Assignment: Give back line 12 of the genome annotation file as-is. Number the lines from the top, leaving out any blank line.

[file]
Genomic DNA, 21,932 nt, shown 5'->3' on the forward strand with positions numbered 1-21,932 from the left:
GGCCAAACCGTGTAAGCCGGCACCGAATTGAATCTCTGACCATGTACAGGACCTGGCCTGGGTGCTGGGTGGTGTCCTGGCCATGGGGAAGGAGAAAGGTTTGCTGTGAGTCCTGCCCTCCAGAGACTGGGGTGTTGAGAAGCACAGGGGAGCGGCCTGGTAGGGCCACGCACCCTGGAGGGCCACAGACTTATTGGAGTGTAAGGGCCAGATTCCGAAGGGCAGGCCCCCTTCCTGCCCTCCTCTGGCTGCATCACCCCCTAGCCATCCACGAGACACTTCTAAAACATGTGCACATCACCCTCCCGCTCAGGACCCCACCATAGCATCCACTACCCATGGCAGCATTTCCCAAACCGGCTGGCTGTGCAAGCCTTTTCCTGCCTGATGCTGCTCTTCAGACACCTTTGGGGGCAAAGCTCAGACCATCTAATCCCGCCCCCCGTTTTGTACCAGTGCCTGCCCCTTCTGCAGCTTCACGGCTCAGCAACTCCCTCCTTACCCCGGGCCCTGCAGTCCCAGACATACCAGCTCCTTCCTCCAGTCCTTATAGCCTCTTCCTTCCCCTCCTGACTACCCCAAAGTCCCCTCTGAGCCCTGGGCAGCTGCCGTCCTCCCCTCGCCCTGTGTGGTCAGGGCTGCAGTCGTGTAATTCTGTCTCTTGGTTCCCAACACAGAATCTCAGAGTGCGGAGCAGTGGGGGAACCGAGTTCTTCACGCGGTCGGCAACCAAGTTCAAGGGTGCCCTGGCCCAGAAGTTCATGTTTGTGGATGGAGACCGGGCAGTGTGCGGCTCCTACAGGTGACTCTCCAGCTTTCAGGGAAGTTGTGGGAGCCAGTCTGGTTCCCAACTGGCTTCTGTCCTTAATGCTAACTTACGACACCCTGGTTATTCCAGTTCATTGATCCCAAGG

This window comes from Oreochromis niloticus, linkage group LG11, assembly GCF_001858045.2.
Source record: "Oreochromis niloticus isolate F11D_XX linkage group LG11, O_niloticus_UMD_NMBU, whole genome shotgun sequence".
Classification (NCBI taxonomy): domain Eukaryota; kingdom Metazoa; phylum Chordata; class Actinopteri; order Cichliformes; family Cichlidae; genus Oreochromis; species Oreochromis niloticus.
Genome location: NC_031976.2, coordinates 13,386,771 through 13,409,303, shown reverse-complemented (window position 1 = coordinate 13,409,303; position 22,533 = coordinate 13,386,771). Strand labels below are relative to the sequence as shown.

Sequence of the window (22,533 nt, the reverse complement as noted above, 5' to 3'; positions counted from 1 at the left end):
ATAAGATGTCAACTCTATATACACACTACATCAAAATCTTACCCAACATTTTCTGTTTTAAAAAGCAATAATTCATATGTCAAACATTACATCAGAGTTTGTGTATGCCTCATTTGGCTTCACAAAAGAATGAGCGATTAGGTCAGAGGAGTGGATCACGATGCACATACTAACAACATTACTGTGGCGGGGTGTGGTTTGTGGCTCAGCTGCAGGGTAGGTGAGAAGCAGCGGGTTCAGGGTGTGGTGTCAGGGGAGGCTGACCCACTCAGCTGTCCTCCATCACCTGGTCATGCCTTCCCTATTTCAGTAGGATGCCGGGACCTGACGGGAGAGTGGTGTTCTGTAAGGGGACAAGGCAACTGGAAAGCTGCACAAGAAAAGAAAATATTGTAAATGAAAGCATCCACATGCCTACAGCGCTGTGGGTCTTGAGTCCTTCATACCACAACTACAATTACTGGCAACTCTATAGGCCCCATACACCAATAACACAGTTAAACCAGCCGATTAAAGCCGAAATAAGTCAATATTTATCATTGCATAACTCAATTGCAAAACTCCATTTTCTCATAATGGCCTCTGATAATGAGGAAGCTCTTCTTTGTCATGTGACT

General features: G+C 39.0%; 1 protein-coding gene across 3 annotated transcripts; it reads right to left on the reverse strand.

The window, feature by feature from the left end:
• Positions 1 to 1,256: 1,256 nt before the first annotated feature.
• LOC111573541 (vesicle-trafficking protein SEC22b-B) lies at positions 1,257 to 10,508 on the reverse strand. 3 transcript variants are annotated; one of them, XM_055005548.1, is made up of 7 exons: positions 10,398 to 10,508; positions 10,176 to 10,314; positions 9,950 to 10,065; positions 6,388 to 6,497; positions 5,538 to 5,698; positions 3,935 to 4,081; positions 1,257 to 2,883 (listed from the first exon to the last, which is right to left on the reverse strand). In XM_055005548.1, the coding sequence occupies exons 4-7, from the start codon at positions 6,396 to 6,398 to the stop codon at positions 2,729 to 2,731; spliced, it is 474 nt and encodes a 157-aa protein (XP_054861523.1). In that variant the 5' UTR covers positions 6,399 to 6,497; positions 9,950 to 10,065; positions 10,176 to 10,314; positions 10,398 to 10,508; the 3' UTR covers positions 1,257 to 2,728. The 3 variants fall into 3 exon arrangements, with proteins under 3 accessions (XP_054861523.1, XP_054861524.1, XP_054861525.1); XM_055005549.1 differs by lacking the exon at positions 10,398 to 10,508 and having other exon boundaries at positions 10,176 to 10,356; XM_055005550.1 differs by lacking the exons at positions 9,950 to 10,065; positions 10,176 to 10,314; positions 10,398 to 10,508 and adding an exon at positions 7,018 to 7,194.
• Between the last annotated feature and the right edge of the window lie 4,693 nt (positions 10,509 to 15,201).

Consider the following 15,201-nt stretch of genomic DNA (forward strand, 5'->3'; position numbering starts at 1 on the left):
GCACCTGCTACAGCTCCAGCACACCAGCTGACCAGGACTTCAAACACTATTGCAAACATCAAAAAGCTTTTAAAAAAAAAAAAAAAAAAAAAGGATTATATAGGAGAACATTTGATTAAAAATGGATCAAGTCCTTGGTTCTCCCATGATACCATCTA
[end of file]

• LOC111573541 (vesicle-trafficking protein SEC22b-B) lies at positions 1,257 to 10,508 on the reverse strand. 3 transcript variants are annotated; one of them, XM_055005548.1, is made up of 7 exons: positions 10,398 to 10,508; positions 10,176 to 10,314; positions 9,950 to 10,065; positions 6,388 to 6,497; positions 5,538 to 5,698; positions 3,935 to 4,081; positions 1,257 to 2,883 (listed from the first exon to the last, which is right to left on the reverse strand). In XM_055005548.1, the coding sequence occupies exons 4-7, from the start codon at positions 6,396 to 6,398 to the stop codon at positions 2,729 to 2,731; spliced, it is 474 nt and encodes a 157-aa protein (XP_054861523.1). In that variant the 5' UTR covers positions 6,399 to 6,497; positions 9,950 to 10,065; positions 10,176 to 10,314; positions 10,398 to 10,508; the 3' UTR covers positions 1,257 to 2,728. The 3 variants fall into 3 exon arrangements, with proteins under 3 accessions (XP_054861523.1, XP_054861524.1, XP_054861525.1); XM_055005549.1 differs by lacking the exon at positions 10,398 to 10,508 and having other exon boundaries at positions 10,176 to 10,356; XM_055005550.1 differs by lacking the exons at positions 9,950 to 10,065; positions 10,176 to 10,314; positions 10,398 to 10,508 and adding an exon at positions 7,018 to 7,194.